Ryse is to the Xbox One as Knack is to the PS4. Both games are exclusive to their respective platforms, and both games have been criminally underrated. Ryse in particular has been given a bad rap, but after having spent a significant amount of time with the game, I can’t fathom how people can rate it so poorly and keep a straight face. Ryse is one of the few experiences on these next-gen consoles that truly feels next-gen.
Ryse: Son of Rome tells the story of Marius, a Roman soldier that is hellbent on avenging the deaths of his family. The plot is surprisingly well done and has its fair share of surprises. The characters are all believable, and each cut-scene is filled with brilliantly written dialogue and awesome moments. Not to mention the cut-scenes look absolutely stunning thanks to unprecedented facial animation and detail in the characters and environments.
Ryse is almost worth the purchase based on looks alone. Out of the gate, very few Xbox One launch titles truly look like they belong on a system worthy of being called “next-gen”. Ryse is one of those games. It has the occasional technical hiccup and it’s disappointing that the enemies all look the same, but for the most part it is absolutely gorgeous. Ryse: Son of Rome is the best looking console game made to date.
The campaign is short, but it doesn’t need to be long to begin with. It tells the story it wants to tell, it gets in the gameplay it wants to get in without being repetitive, and it’s a satisfying experience. Games don’t need to last for dozens of hours to be good. It’s an action-packed and highly replayable campaign with multiple difficulties, collectibles to find, and plenty of new gameplay mechanics being constantly introduced to keep things fresh.
I am in love with the combat system. The combat system is highly inspired by the combat system found in the Arkham Batman games from Rocksteady. Enemies glow based on what action should be taken just before they attack. Players can parry enemy attacks and then go in for a few slices of their own, roll out of the way of enemy attacks, throw projectiles at enemies, and more. The combat system is highly strategic and fighting large mobs of enemies at a time can be incredibly intense and a lot of fun.
Executions play a major role in the combat. When an enemy has sustained enough damage, an execution is possible. When initiating the execution, the enemy will glow based on what button needs to be pressed. It’s a little silly that pressing the wrong button doesn’t end the execution, but pressing the wrong button will result in you having less points by the end of it. Anyway, these executions are gloriously gory affairs and are very creative with their violence. Things are mixed up with co-op executions and impressive double executions as well.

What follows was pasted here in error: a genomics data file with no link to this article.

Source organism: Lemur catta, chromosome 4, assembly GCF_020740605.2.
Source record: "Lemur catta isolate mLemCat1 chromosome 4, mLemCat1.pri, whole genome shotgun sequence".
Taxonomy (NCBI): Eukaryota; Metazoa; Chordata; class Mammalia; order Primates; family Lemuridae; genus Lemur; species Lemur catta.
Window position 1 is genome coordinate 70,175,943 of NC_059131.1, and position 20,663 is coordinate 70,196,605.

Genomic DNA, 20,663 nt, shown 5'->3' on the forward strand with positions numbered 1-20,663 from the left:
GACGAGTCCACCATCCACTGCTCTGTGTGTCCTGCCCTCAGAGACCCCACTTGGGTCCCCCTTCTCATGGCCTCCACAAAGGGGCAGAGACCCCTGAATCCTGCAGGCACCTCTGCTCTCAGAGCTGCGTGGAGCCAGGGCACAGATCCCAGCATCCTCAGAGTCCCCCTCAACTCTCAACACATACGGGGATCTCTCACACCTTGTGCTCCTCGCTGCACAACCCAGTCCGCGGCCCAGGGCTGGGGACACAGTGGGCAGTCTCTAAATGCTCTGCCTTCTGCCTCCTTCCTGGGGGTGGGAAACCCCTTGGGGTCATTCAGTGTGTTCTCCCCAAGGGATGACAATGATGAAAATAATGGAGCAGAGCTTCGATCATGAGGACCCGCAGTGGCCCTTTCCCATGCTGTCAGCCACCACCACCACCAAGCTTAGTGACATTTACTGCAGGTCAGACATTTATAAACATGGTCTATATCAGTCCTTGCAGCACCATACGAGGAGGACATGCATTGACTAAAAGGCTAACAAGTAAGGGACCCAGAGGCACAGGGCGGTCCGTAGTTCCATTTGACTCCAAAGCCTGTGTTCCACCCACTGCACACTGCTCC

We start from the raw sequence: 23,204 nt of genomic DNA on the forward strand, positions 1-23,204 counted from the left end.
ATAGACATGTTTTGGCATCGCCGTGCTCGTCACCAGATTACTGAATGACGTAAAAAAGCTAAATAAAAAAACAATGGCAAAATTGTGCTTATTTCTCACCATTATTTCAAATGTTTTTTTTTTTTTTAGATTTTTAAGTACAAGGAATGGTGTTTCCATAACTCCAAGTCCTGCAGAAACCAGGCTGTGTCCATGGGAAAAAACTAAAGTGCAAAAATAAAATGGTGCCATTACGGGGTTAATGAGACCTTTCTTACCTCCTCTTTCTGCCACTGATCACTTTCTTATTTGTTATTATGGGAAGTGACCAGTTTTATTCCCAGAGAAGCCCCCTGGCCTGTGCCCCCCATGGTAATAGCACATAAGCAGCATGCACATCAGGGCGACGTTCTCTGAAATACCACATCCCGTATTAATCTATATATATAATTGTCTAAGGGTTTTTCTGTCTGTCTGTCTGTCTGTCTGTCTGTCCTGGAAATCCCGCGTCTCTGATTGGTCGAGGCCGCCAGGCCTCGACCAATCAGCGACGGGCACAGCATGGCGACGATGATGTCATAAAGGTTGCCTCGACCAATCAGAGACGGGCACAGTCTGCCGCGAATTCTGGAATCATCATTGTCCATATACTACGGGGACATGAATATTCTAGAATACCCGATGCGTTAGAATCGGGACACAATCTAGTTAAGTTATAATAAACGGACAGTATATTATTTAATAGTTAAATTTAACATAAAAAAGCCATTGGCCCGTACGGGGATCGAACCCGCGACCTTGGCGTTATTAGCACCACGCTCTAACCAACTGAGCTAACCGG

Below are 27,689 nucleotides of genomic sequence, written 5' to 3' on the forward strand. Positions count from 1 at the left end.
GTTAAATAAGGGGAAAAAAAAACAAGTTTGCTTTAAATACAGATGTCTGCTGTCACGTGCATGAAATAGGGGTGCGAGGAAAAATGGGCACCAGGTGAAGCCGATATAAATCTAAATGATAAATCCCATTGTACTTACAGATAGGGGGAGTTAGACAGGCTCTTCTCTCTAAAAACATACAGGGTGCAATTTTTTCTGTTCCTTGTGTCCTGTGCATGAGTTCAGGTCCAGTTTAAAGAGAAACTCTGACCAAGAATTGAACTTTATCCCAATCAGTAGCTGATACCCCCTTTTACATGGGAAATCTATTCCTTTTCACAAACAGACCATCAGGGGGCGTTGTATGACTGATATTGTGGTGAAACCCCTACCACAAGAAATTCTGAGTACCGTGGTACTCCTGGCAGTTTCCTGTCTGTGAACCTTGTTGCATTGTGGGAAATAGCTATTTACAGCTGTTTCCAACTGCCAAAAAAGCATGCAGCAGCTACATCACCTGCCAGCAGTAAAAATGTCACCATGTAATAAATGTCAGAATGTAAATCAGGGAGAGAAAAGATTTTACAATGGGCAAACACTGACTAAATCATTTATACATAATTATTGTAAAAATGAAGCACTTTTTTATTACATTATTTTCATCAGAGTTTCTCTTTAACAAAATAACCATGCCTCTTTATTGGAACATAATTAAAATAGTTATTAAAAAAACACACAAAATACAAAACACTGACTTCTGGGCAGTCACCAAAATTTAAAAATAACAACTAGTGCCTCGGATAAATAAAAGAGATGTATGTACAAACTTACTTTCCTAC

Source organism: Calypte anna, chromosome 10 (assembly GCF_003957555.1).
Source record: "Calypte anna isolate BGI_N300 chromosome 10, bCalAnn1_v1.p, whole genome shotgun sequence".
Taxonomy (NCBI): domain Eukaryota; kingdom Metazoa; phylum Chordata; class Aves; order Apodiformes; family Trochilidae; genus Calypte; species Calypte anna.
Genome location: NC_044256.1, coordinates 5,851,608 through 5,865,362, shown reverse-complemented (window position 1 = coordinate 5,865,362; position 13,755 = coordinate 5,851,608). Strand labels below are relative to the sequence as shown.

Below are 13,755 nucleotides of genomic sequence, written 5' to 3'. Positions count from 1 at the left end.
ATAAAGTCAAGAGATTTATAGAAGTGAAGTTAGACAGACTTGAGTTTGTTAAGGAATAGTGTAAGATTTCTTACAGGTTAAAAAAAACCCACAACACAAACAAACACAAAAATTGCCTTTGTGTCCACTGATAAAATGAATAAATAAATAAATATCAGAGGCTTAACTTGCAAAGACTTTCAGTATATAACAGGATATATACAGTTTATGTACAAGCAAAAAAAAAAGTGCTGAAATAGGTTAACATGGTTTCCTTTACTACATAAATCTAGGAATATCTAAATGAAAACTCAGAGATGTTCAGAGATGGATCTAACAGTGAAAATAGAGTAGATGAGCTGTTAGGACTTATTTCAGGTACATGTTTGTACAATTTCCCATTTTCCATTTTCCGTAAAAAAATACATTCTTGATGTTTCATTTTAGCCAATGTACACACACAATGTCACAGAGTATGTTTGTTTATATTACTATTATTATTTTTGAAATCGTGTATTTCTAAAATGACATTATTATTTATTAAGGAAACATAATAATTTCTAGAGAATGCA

There are four different perks available to the player that can be switched between at any time. Each perk will complement different styles of play. Players benefit from the perks by having them equipped and attacking enemies. I enjoyed this system and thought it worked well with the combat system that is in place.
One of the perks fills a meter called the “Focus” meter. When this meter is filled, time can be slowed down, allowing players to destroy large groups of enemies without breaking a sweat. This ability can be improved upon using the game’s upgrade system.
Ryse uses microtransactions, but it doesn’t use them in an intrusive way. It is very easy to earn enough points just by playing the game and then using those points to purchase the upgrades, however if you are the impatient type then the option of buying virtual gold and then using that digital currency to upgrade Marius or your multiplayer character is also available. Players that play the game well and earn high combos will find that they will have thousands upon thousands of upgrade points to spend at the end of each level, but those that are bad at the game may want to consider going the microtransaction route or lowering the difficulty.
Microtransactions are also used in the multiplayer, and again, they are used in a way that is not intrusive. In the multiplayer mode, players first create their own multiplayer soldier and then swear allegiance to one of the gods. They then work together with another player in a co-op arena that has a constantly changing environment and new objectives all the time.
Completing the objectives and killing all the enemies earns points that can similarly be spent on your multiplayer character. Instead of purchasing specific stat upgrades or new execution moves, these points are used on booster packs that contain random items. These items can then be equipped to your multiplayer character to improve them, with items ranging from common to rare. Killing a lot of multiplayer enemies while under the allegiance of one god will unlock that god’s special item which makes your multiplayer character insanely strong.
I am disappointed that the co-op doesn’t have any offline functionality, but overall Ryse: Son of Rome is a game that, despite its short length, is just packed with replayability. The achievements are great and none of them are insanely unattainable or anything like that, which is a nice change of pace from most games these days. Hopping between the different game modes is a breeze, and the prospect of collectibles and higher difficulties adds plenty of replayability to the title.
So I guess the question is why is Ryse being underrated so badly? I am unsure. The game I played was action-packed, an absolute blast from start to finish, with an engrossing story and visuals that were extremely easy on the eyes. Ryse: Son of Rome is one of the few next-gen titles that truly feels next-gen and it’s one of the best games I’ve played all year. Xbox One owners are doing themselves a disservice if they let this game pass them by.
Tested on Xbox One. Final Score: 8.5/10